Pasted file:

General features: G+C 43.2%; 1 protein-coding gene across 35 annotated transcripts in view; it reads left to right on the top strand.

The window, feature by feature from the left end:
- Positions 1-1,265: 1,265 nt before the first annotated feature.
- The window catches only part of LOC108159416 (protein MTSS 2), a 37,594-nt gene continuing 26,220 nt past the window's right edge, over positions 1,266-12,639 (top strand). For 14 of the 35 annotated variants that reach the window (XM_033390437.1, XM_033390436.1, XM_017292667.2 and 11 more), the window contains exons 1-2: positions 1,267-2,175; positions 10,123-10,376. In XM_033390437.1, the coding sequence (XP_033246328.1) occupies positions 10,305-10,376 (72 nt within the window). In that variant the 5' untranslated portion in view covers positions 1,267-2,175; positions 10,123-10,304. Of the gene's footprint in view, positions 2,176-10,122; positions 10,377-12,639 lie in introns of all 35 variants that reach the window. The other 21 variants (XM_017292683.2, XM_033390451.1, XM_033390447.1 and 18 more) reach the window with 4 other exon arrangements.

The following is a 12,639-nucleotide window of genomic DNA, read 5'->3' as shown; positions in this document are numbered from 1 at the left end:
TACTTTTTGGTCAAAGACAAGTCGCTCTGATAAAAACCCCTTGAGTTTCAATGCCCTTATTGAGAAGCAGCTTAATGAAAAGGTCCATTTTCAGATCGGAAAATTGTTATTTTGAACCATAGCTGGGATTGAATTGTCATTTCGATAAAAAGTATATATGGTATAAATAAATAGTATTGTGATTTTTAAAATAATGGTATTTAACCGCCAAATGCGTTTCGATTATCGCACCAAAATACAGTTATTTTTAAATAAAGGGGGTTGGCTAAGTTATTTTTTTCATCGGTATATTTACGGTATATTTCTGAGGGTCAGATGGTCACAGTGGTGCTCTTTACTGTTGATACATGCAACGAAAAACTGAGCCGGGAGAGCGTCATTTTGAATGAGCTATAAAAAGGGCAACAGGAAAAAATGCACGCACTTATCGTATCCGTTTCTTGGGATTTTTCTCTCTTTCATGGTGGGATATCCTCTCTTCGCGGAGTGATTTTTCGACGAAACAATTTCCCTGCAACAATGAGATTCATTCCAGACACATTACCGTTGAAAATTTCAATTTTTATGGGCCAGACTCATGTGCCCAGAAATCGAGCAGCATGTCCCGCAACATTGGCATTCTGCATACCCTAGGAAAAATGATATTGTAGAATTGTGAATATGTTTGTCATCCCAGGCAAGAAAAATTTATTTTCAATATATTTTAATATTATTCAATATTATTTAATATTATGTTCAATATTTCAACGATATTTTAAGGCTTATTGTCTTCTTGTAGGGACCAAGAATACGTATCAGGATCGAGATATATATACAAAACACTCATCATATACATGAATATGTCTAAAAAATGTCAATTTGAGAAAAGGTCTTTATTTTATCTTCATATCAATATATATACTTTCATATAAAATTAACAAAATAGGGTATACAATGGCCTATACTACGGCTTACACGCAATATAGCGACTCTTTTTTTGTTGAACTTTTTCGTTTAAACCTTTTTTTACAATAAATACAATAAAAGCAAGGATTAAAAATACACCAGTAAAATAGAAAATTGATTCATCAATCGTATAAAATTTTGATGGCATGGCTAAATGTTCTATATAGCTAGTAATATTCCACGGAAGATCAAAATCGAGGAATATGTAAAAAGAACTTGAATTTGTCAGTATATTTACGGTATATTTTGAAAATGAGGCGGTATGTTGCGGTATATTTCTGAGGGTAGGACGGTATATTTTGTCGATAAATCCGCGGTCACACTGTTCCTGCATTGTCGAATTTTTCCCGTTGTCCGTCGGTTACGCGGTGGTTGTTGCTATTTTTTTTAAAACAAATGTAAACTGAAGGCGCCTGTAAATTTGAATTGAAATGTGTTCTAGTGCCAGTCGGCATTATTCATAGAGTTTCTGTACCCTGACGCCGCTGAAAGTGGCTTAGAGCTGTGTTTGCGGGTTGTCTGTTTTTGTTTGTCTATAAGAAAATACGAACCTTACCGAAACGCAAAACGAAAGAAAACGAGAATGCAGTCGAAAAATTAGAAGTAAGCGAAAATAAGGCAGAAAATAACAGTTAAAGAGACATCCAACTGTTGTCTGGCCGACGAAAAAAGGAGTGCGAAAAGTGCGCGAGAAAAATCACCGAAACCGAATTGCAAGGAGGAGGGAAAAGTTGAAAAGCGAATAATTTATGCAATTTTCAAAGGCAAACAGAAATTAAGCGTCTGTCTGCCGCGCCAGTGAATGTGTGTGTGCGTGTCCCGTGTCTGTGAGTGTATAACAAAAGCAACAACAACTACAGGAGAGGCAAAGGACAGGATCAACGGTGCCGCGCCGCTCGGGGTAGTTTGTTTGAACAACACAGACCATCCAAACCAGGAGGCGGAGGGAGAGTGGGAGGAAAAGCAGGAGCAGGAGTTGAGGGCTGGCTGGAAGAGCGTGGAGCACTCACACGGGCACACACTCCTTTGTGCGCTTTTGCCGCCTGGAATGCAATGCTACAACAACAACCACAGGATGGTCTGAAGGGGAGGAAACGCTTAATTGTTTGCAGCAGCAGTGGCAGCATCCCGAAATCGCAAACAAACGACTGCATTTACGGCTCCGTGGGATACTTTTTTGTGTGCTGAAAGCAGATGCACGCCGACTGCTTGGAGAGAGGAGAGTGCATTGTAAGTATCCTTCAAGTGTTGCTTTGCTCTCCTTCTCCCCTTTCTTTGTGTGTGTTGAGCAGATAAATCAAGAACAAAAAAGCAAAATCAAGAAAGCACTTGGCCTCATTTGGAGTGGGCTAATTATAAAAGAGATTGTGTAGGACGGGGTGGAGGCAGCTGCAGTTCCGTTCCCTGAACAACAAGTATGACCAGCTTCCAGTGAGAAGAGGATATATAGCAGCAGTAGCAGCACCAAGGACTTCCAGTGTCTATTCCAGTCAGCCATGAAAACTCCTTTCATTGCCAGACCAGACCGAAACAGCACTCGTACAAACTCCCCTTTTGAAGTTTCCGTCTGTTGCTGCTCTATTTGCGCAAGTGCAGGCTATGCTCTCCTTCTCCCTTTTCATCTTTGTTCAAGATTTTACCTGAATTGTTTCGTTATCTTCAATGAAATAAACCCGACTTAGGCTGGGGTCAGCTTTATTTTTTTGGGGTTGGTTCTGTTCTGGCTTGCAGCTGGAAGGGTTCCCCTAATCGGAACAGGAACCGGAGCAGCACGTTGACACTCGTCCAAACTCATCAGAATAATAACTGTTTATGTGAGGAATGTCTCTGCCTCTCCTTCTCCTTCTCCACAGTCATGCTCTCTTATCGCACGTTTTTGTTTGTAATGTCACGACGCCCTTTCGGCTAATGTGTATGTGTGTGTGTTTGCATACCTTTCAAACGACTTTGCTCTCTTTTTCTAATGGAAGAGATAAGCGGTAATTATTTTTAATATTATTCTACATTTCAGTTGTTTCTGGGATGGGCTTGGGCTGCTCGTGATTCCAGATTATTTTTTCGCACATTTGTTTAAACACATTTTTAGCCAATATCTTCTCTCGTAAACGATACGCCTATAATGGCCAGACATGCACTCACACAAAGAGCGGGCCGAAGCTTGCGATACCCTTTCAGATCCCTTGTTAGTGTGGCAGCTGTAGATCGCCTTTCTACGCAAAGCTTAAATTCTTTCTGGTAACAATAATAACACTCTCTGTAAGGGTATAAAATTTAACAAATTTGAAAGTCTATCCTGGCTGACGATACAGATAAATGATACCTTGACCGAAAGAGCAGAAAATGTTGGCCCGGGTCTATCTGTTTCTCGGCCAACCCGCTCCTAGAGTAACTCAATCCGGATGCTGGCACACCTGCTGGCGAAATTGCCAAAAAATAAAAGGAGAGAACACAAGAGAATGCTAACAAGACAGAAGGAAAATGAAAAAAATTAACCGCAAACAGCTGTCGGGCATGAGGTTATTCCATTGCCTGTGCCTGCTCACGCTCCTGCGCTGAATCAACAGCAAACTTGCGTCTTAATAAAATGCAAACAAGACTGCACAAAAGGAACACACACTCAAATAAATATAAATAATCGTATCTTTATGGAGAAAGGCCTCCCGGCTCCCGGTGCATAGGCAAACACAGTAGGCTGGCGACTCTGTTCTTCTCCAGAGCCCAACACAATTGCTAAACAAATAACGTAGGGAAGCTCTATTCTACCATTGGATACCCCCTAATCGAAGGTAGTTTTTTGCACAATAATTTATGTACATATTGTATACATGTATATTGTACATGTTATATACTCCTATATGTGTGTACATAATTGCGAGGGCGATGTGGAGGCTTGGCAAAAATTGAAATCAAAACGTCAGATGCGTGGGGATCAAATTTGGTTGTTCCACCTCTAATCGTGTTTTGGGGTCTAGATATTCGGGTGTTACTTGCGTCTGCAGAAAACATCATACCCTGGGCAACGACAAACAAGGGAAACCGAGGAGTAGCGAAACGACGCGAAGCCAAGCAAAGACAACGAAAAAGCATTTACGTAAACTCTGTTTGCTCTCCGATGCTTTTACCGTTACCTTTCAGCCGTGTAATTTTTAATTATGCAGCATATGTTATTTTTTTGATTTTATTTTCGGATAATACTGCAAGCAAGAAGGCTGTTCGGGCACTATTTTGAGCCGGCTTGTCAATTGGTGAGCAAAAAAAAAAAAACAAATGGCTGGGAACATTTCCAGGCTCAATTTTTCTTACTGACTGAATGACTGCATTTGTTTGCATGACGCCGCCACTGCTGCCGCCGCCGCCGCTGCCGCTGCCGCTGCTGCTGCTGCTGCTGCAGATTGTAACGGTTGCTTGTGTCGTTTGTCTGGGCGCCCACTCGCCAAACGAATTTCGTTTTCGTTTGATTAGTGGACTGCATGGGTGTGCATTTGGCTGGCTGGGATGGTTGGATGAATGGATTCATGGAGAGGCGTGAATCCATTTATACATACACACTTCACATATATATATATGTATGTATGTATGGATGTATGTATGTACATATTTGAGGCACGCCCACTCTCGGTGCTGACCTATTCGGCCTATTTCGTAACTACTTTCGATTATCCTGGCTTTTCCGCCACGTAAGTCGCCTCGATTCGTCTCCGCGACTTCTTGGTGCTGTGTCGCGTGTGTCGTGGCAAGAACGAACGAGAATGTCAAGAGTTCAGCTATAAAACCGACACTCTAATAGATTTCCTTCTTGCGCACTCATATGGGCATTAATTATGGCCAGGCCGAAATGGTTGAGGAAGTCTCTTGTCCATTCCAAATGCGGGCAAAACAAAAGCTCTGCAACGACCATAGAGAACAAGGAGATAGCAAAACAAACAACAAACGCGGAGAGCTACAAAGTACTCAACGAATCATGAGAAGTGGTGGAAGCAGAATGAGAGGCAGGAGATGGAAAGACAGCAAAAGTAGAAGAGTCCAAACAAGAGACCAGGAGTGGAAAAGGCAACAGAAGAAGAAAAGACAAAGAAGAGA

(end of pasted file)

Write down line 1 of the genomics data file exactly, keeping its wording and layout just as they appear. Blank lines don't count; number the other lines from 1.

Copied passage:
General features: G+C 43.2%; 1 protein-coding gene across 35 annotated transcripts in view; it reads left to right on the top strand.